Review by Adam Donato
2022 was a great year for horror. January 2023 kicked things off well with the success of M3GAN. Missing was also met with favorable reviews. Enter M. Night Shyamalan to take it to the next level with Knock at the Cabin, an adaptation of the novel The Cabin at the End of the World. Dave Bautista’s extremist cult group attacks Jonathan Groff, his husband, and their daughter. The family is forced to make a choice to possibly save the world. Does this adapted story lend itself well to Shyamalan’s strengths?
This is Shyamalan’s second straight adapted screenplay after Old in the summer of 2021. That film was met with solid box office returns, but a lukewarm critical and audience reception. Universal, the studio that pulled Jordan Peele and Christopher Nolan, bets on their horse M. Night once again, but this time slots him back to the January/February range where he saw more box office success in films like Glass and Split. There's not much January holdover, and the only February competition is 80 for Brady and Magic Mike’s Last Dance until Ant-Man and the Wasp: Quantumania. Shyamalan seems poised for success, as long as Knock at the Cabin has good critical response and audience word of mouth.
M. Night haters will be delighted to know that this is the most straightforward movie of his since Split. Not unlike Split, the strength of Knock at the Cabin lies in the lead performance. Dave Bautista is wonderful in this movie and should come as no surprise. With his recent comments trying to distance his public perception from The Rock, Bautista is clearly aiming for more than just "bankable movie star." Working with great directors, like James Gunn, Rian Johnson, Denis Villeneuve, and now M. Night Shyamalan, has gone a long way in painting him as a serious actor. His performance here is so genuine and compassionate. It’s easy for a guy that looks like Dave Bautista to play Drax, but playing the opposite type of character — one where he balances a range of emotions — is quite impressive. This is a stepping stone to him winning an Oscar down the road. Invest now.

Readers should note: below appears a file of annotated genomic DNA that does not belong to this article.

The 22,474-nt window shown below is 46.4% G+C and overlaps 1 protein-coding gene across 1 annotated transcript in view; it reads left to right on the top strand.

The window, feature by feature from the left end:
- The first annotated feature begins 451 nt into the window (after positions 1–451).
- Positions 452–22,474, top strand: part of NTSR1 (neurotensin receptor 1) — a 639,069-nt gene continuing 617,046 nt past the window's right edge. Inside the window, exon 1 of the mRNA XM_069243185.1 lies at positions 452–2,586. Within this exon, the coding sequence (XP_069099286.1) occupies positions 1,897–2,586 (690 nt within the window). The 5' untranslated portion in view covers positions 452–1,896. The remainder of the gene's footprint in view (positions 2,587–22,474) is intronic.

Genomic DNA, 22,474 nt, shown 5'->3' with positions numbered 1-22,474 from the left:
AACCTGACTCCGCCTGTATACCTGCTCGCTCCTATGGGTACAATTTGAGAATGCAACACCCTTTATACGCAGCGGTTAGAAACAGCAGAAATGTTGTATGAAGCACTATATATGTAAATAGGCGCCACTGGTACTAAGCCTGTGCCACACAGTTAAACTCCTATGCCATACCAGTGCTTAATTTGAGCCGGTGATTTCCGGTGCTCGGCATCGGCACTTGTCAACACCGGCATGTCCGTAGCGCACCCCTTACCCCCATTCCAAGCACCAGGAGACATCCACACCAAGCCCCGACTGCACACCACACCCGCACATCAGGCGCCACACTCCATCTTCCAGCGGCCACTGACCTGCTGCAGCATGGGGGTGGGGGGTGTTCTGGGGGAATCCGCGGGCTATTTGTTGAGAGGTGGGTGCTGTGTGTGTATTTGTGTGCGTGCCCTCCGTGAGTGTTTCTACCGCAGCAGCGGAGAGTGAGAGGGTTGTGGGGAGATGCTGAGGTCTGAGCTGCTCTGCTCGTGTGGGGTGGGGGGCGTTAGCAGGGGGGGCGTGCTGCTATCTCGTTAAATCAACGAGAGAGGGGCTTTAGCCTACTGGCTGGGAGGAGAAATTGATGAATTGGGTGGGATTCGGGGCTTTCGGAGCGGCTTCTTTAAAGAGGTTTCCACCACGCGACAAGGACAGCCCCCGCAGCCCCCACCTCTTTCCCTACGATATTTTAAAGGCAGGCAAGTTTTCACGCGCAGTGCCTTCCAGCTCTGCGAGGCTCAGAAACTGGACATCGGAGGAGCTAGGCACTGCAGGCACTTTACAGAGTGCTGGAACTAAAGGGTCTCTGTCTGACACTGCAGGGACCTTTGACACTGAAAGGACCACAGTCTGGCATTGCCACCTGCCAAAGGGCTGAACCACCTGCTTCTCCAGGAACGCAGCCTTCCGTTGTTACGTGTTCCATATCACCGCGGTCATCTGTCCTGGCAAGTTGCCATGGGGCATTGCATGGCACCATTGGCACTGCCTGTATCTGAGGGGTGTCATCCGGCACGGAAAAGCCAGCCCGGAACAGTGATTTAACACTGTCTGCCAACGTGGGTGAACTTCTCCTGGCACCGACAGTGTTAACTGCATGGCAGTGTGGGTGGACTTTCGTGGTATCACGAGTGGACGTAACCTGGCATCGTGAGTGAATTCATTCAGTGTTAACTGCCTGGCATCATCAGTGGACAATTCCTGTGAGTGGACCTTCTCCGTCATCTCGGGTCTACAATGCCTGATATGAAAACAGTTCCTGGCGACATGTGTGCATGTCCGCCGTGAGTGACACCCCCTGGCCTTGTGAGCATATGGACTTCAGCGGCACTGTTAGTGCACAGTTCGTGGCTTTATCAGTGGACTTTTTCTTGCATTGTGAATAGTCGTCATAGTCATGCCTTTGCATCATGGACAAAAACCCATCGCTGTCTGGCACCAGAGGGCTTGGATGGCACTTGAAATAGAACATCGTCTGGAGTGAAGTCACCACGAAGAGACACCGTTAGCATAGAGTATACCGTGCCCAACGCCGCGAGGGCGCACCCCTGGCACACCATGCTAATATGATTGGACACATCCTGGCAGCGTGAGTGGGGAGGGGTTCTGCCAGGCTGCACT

While this is the most straightforward M. Night flick in years, it’s still full of his twisted personality, not to mention his awkward sense of humor. This movie is funny when it needs to be, but is either thrilling or emotional the rest of the time. The film looks amazing as Shyamalan steals Robert Eggers's cinematographer, Jarin Blaschke. As everyone knows, The Last Airbender is an absolute disaster of an adaptation and Shyamalan’s last two adaptations have been met with some criticism in how they tell the story. It just seems that M. Night would be better served if he went back to writing and directing his own original ideas. If any filmmaker should be allowed to be unhinged, it’s M. Night. Working within the constraints of beloved source material is limiting his ceiling. That being said, while there’s changes to the source material here once again, the filmmaking on display elevates this to a great time at the movies.
The horror genre is thriving and while hardcore fans/haters can nitpick about Shyamalan’s latest feature, it still reigns supreme amongst the field. Let this review be an omen for box office success. While it’s not his biggest swing, this entry has a very high floor, but a limited ceiling. Still, few directors out there hold as much weight as M. Night Shyamalan and if Knock at the Cabin is the financial and critical success it should be, then hopefully M. Night can use this as momentum going forward. Speaking of momentum, may this performance lead to more leading roles for someone who is clearly passionate about his craft like Dave Bautista. Make sure to check out this thriller in theaters this February.
Knock at the Cabin hits theaters on February 3.
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